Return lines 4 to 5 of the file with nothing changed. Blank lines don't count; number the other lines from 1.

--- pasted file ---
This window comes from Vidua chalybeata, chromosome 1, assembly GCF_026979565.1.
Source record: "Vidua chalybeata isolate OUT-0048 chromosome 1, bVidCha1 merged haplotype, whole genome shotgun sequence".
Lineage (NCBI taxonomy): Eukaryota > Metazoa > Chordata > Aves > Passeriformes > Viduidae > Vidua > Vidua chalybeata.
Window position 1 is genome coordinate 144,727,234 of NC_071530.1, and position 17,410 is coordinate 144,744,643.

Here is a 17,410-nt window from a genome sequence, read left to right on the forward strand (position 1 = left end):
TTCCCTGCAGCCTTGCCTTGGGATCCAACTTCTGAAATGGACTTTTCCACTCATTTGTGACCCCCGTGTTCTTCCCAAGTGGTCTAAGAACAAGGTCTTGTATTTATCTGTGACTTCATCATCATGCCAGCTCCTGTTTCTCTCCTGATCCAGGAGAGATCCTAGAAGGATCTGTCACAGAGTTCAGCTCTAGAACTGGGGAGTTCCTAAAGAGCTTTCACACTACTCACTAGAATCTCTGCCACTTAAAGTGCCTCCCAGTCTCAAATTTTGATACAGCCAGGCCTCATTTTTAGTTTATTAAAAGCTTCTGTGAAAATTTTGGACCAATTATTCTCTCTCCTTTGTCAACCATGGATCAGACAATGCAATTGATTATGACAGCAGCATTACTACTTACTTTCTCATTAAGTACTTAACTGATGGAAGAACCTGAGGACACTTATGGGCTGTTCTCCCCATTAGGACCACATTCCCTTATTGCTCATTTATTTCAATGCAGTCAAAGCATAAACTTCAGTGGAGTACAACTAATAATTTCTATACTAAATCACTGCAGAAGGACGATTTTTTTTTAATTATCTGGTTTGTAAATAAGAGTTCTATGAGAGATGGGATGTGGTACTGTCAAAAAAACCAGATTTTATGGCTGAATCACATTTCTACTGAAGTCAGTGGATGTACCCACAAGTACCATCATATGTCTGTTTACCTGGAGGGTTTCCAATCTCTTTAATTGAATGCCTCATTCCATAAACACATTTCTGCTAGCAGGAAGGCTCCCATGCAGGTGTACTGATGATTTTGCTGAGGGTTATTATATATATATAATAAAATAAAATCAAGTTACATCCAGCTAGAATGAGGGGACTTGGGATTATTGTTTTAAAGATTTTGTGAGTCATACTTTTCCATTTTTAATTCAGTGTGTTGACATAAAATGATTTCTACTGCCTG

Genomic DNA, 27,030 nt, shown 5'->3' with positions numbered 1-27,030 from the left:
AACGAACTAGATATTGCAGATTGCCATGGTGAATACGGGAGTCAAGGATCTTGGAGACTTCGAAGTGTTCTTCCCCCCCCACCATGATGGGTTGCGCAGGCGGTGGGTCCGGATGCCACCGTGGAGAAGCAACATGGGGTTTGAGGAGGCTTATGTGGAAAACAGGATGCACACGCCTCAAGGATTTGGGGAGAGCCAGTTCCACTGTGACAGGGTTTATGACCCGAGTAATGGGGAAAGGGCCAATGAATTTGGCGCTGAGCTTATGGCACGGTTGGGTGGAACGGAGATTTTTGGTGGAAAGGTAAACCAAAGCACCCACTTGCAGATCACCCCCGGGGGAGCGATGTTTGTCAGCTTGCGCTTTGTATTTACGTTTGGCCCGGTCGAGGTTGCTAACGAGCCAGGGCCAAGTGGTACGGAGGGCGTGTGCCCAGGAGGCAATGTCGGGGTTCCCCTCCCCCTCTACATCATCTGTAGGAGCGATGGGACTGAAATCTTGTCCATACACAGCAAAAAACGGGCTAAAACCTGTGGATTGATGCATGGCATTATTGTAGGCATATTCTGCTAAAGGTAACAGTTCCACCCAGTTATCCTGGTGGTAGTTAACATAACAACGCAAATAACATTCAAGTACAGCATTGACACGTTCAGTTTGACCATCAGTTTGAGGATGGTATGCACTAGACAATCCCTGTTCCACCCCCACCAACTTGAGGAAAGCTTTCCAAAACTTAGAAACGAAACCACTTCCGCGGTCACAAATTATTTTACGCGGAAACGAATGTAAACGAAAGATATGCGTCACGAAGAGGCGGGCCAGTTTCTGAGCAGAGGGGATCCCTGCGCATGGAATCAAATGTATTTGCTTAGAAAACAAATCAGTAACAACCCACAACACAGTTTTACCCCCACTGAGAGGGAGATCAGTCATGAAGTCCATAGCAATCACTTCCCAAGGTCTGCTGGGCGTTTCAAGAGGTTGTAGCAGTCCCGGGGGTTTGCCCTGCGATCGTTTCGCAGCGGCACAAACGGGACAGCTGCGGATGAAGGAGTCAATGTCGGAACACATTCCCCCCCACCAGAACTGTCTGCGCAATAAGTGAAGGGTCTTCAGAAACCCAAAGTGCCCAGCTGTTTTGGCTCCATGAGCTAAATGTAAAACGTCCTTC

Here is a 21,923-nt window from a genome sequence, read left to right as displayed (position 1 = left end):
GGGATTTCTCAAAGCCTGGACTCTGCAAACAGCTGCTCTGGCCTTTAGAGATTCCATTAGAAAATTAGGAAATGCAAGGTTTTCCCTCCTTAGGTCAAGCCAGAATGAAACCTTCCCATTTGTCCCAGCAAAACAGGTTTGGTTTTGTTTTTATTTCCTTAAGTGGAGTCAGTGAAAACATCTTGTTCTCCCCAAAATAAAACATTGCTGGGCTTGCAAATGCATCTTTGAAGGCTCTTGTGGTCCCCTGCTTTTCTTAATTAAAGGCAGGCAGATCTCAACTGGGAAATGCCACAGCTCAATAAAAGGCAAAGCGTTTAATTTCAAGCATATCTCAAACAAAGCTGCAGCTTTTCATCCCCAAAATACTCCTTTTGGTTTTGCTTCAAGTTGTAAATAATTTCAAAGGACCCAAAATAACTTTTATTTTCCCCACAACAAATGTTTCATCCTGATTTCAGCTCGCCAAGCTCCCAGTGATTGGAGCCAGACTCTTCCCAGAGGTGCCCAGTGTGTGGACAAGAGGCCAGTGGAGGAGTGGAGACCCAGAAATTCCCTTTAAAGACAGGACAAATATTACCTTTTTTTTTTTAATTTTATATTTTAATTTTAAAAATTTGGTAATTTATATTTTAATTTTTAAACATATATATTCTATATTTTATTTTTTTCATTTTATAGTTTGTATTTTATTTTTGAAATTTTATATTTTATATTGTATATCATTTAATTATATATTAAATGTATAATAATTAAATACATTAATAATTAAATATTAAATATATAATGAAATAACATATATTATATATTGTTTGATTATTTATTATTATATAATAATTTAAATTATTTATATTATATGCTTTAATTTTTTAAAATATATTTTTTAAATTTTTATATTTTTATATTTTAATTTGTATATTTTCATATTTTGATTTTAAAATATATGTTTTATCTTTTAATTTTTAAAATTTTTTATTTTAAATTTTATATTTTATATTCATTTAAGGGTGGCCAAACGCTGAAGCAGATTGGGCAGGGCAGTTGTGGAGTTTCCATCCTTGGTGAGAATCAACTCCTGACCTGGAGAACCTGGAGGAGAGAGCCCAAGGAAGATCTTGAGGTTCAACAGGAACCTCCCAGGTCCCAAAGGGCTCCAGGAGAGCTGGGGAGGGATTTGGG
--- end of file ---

Window position 1 is genome coordinate 144,727,234 of NC_071530.1, and position 17,410 is coordinate 144,744,643.

Here is a 17,410-nt window from a genome sequence, read left to right on the forward strand (position 1 = left end):